State Street shrinks gap in the custody assets race

Boston-based bank reports largest quarterly increase among top US custodians

Assets under custody and administration (Auca) at the three largest US custody banks rose in the third quarter of the year, hitting an all-time high.

Total Auca stood at $120.6 trillion at end-September, up 1% quarter on quarter, and 16% year on year.



State street led the charge with a quarterly increase of $740 billion (2%) to $43.4 trillion. BNY Mellon followed suit with a $300 billion (1%) increase to $45.3 trillion. On the flip side, JP Morgan’s Auca fell $160 billion (0.5%) to $31.9 trillion.

On the year-ago quarter, State Street reported the largest increase, at $6.7 trillion, followed by BNY Mellon, at $6.7 trillion and JP Morgan, at $3.4 trillion.

State Street reduced the gap with BNY Mellon to $1.9 trillion, down from $2.4 trillion in the second quarter.

What is it?

Custody banks are those engaged in safekeeping and servicing client assets. BNY Mellon and State Street are the only two US global systemically important banks (G-Sibs) considered custodians, although JP Morgan, Citi and Northern Trust also run large custody businesses.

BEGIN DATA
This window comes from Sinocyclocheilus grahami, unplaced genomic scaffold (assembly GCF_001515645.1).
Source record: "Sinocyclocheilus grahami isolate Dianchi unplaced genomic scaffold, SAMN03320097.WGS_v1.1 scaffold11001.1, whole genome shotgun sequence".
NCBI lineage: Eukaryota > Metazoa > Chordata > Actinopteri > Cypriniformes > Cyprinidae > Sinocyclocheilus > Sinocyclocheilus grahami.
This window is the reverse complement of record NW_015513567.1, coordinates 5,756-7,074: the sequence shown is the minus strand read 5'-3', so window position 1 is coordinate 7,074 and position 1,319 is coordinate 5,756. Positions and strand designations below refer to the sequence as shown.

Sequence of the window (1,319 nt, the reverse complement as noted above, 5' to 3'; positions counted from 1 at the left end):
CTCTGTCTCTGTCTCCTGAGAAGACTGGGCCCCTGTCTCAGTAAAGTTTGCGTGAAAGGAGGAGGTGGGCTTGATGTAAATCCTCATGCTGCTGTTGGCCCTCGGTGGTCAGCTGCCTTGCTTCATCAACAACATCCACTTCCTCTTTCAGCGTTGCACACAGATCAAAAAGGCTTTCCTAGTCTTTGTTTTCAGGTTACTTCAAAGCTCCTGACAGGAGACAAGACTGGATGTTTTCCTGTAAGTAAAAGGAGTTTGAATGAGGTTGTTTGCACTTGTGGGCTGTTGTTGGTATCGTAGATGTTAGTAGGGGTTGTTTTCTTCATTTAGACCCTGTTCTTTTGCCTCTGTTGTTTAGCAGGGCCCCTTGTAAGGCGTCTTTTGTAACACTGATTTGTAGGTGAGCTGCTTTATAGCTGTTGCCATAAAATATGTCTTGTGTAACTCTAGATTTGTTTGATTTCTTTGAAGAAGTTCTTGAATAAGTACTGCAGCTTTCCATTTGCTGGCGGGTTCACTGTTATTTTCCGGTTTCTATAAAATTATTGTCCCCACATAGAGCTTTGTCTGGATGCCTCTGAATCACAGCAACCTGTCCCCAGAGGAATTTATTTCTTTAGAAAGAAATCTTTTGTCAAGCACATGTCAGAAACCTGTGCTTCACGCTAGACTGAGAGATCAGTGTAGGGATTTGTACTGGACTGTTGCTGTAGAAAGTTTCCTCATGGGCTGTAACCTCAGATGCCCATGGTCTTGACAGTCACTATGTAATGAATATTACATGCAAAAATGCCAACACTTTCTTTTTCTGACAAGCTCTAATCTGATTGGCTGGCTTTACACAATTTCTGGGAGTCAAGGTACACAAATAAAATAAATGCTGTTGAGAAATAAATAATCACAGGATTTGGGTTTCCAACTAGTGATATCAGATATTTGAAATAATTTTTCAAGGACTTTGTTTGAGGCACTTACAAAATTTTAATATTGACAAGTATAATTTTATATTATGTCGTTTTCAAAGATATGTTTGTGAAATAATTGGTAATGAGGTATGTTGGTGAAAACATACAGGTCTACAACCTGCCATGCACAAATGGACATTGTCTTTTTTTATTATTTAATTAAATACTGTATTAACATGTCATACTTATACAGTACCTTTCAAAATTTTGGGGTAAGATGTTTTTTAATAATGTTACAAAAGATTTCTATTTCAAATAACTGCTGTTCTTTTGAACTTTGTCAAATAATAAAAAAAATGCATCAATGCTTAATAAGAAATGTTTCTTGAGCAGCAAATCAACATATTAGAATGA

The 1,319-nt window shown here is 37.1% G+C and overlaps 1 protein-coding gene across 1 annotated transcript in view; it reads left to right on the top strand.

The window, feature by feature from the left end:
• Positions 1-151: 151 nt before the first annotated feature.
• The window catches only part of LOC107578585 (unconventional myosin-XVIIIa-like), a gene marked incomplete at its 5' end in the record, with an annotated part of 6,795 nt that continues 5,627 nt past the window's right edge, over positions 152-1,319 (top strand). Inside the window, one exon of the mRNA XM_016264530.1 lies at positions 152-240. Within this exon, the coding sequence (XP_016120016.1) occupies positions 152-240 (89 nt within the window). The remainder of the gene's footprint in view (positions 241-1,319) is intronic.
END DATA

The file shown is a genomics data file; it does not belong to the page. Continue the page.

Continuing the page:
Assets under custody – a smaller portion of Auca – form one of the indicators of systemic risk top US banks have to report in FR Y-15 filings with the Federal Reserve. Banks must report the value of all assets, including cross-border assets, that they hold as a custodian on behalf of customers, including other financial firms.

The values reported to the Fed eventually go on to inform annual G-Sib scores at the Basel Committee.

The three indicators making up the substitutability category – assets under custody, payments and securities underwriting – have their average aggregated score capped at 500 basis points.

Why it matters

The three largest custodians keep accumulating assets – a relatively low-risk activity – while the Basel Committee continues to ponder whether to scrap the cap on the substitutability measure. 

For how long regulators will turn the other way and keep the lid on the score is unclear. Should the committee decide to amend its assessment methodology, JP Morgan might still escape a higher surcharge by diverting part of its business away from the custodian arms of the bank. But for BNY Mellon and State Street, for which custody is the focus of their business, it could be a significantly different story.

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